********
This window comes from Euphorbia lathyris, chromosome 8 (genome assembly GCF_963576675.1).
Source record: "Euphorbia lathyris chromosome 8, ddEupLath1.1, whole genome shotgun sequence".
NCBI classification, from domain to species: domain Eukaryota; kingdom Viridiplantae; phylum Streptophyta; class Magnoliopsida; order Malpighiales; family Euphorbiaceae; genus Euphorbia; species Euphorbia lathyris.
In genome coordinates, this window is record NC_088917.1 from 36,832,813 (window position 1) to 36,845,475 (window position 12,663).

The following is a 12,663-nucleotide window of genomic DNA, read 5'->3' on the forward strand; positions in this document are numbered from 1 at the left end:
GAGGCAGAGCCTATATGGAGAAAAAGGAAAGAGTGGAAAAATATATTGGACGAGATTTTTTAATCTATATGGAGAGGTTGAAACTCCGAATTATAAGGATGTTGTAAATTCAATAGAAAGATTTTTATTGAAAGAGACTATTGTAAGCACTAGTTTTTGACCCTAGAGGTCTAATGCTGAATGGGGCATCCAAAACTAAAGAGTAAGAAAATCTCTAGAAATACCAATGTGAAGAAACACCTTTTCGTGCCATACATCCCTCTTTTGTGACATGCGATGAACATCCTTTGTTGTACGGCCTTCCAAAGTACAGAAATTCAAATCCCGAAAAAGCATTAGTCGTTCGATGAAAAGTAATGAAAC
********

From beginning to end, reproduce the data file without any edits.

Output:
This window comes from Euphorbia lathyris, chromosome 8 (genome assembly GCF_963576675.1).
Source record: "Euphorbia lathyris chromosome 8, ddEupLath1.1, whole genome shotgun sequence".
NCBI classification, from domain to species: domain Eukaryota; kingdom Viridiplantae; phylum Streptophyta; class Magnoliopsida; order Malpighiales; family Euphorbiaceae; genus Euphorbia; species Euphorbia lathyris.
In genome coordinates, this window is record NC_088917.1 from 36,832,813 (window position 1) to 36,845,475 (window position 12,663).

The following is a 12,663-nucleotide window of genomic DNA, read 5'->3' on the forward strand; positions in this document are numbered from 1 at the left end:
GAGGCAGAGCCTATATGGAGAAAAAGGAAAGAGTGGAAAAATATATTGGACGAGATTTTTTAATCTATATGGAGAGGTTGAAACTCCGAATTATAAGGATGTTGTAAATTCAATAGAAAGATTTTTATTGAAAGAGACTATTGTAAGCACTAGTTTTTGACCCTAGAGGTCTAATGCTGAATGGGGCATCCAAAACTAAAGAGTAAGAAAATCTCTAGAAATACCAATGTGAAGAAACACCTTTTCGTGCCATACATCCCTCTTTTGTGACATGCGATGAACATCCTTTGTTGTACGGCCTTCCAAAGTACAGAAATTCAAATCCCGAAAAAGCATTAGTCGTTCGATGAAAAGTAATGAAAC